Charles and Ray Eames could possibly be called the first couple of furniture design. In the early ’40s, the American couple were in the single pursuit of making moulded plywood furniture that could be mass produced. Almost every new homemaker is familiar with their classic lounge chair with an ottoman. Though many imitations are available in the market, sitting in a true Eames Chair feels like the warm embrace of a dear one. This iconic chair finds its place in the permanent collection of New York’s Museum of Modern Art.
But it didn’t come easy for the Eameses who had many iterations of its design. Eames Demetrios, their grandson, testifies that it took nearly 13 versions of the armrest and eight back supports and experiments in material, including glove leather, to reach this level of comfort. He has curated “Essential Eames Pocket Edition”, an exhibition which covers architecture, furniture and toys. Drawn from his book The Eames Primer, it showcases rare images, sketches and design pieces of the architect-artist couple.
As Director of the Eames Office in California, Demetrios, a filmmaker and multimedia designer, has taken the exhibition to Singapore and Hong Kong and is currently showing at the Gensler gallery in Bangalore, which closes on January 3, 2016. Herman Miller, the American company that designs and markets Eames furniture in the US and India, has brought the exhibition to the country.
“My grandparents believed that the role of a good designer is one of a good host anticipating the needs of a guest. So they built a system for this guest-host experience,” says Demetrios, as he encourages visitors to sit around on the different chairs. His grandparents never made sketches of their designs until it was finished, informs Demetrios. Pointing to an office/outdoor chair, one of the exhibits, he says, “They did make a sketch for this one. But it wasn’t about the whole chair. It showed how the cloth fit the frame. They visualised how the person in the factory would assemble it. Their chairs were always designed inside out, not outside in.”
Though only a teaser of the large show in Bangalore, the day-long exhibition in Delhi, last week, had some of the couple’s iconic furniture pieces, including the 1945 LCW (Lounge Chair Wood), which Time magazine called “the chair of the century”, the Eames Compact Sofa, the fibreglass side chairs and the plastic elephant. Under the guidance of Demetrios, Herman Miller has taken forward the Eames legacy by experimenting with new materials, which straddle comfort and sustainability. But chairs were not the only element of their four-decade repertoire. From toys to films and homes to photography, Charles and Ray were masters in every sphere.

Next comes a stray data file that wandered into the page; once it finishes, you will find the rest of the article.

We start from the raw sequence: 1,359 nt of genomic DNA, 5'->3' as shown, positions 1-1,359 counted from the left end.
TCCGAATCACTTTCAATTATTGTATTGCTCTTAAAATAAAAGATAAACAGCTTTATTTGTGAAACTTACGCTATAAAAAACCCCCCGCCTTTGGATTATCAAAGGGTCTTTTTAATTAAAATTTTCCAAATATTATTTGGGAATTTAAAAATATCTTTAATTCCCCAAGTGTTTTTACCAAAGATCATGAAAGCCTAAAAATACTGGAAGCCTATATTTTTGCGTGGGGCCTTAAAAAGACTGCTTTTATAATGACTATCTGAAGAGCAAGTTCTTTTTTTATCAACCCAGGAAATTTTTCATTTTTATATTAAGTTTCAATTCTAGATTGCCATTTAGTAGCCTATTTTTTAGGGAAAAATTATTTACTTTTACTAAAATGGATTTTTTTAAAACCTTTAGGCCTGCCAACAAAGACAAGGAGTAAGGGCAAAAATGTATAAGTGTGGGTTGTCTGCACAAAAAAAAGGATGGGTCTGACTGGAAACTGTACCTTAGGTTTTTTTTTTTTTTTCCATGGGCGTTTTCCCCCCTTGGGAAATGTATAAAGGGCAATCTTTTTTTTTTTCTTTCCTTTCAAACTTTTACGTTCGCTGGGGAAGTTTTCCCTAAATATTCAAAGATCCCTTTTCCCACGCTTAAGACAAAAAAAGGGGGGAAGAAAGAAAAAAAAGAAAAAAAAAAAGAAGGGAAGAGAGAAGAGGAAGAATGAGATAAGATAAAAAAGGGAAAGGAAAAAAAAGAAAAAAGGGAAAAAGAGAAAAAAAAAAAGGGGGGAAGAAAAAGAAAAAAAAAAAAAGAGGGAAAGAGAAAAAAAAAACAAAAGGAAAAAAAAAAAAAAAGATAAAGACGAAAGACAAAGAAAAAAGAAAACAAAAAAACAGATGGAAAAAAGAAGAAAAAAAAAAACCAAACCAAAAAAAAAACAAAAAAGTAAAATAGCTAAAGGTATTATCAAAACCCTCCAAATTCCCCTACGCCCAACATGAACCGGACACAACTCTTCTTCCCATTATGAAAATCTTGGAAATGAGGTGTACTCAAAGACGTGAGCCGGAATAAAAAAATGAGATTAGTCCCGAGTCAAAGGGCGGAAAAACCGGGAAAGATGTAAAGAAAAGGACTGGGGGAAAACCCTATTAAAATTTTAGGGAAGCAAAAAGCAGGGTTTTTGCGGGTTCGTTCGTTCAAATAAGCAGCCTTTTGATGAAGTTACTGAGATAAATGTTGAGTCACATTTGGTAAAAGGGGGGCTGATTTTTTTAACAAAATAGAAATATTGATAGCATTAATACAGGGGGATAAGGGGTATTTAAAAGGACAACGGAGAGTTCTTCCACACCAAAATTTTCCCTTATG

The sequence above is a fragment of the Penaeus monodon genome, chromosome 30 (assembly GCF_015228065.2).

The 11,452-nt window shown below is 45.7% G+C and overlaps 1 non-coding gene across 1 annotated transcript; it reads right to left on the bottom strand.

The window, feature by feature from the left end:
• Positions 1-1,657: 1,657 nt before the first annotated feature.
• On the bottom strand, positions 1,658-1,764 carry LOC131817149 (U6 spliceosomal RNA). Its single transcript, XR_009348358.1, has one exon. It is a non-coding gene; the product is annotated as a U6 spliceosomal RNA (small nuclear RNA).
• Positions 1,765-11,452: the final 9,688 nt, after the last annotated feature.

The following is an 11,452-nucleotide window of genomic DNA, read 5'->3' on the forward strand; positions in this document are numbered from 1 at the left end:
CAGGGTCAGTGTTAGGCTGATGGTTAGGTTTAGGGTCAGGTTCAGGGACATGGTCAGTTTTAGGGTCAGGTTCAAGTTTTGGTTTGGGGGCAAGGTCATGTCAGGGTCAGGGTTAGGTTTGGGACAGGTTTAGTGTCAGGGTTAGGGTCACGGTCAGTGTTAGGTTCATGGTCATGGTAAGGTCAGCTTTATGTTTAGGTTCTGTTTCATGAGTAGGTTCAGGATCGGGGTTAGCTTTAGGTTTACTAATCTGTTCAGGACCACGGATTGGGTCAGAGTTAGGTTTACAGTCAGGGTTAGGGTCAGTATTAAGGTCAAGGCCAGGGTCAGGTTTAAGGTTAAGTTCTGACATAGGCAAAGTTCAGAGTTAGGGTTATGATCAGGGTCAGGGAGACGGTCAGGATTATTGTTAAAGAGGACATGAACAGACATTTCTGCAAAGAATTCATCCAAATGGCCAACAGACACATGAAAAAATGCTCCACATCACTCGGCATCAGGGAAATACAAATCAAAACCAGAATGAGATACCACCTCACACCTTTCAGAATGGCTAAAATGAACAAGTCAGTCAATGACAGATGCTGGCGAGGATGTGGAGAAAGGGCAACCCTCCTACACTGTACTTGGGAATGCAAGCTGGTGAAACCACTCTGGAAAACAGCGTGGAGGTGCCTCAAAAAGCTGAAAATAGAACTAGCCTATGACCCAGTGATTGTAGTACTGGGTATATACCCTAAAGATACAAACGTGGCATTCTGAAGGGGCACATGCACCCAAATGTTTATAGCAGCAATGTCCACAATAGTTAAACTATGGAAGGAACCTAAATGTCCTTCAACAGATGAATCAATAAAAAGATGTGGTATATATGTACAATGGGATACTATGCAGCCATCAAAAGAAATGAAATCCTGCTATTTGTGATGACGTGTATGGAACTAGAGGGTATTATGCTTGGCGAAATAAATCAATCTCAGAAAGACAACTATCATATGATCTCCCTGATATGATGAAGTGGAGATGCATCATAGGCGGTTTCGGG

In 1955, the couple travelled to India to make a film on the exhibition “Textiles and Ornamental Arts of India” by Edgar Kaufmann and Alexander Girard. Three years later, they would prepare The India Report, at the request of Prime Minister Jawaharlal Nehru. The report referenced the ubiquitous lota as a symbol of tradition meeting modern needs. Their notes carried questions on designing products that are used today as a “philosophical touchstone” by design schools across India. Out of this report was born the government-founded National School of Design in Ahmedabad in 1961. Later, they returned after Nehru’s death to work with first-year students on the exhibition “Nehru: His Life and His India” in 1965. Commissioned by Indira Gandhi, the show travelled across India and abroad and finally found a place at architect Raj Rewal’s Nehru Pavilion in Pragati Maidan. Today, the pavilion is under threat and the exhibits are no longer on display.
But Demetrios is concerned about a fallacy among designers around the world. “Designers today are doing a disservice by focusing only on the visual. For most people, it is about how a thing looks. Design should be that sweet spot where something is functional and well-designed,” he says.
He narrates an incident where he visited a house in St Louis, USA, where Charles began his architectural practice. “I knocked on the door and said my grandfather made this house. The guy knew it was built by Charles and told me that it was the only house he lived in where everything was in the right place. Charles and Ray surrendered to the journey, it was one of continuous discovery. This exhibition shows that journey,” says Demetrios.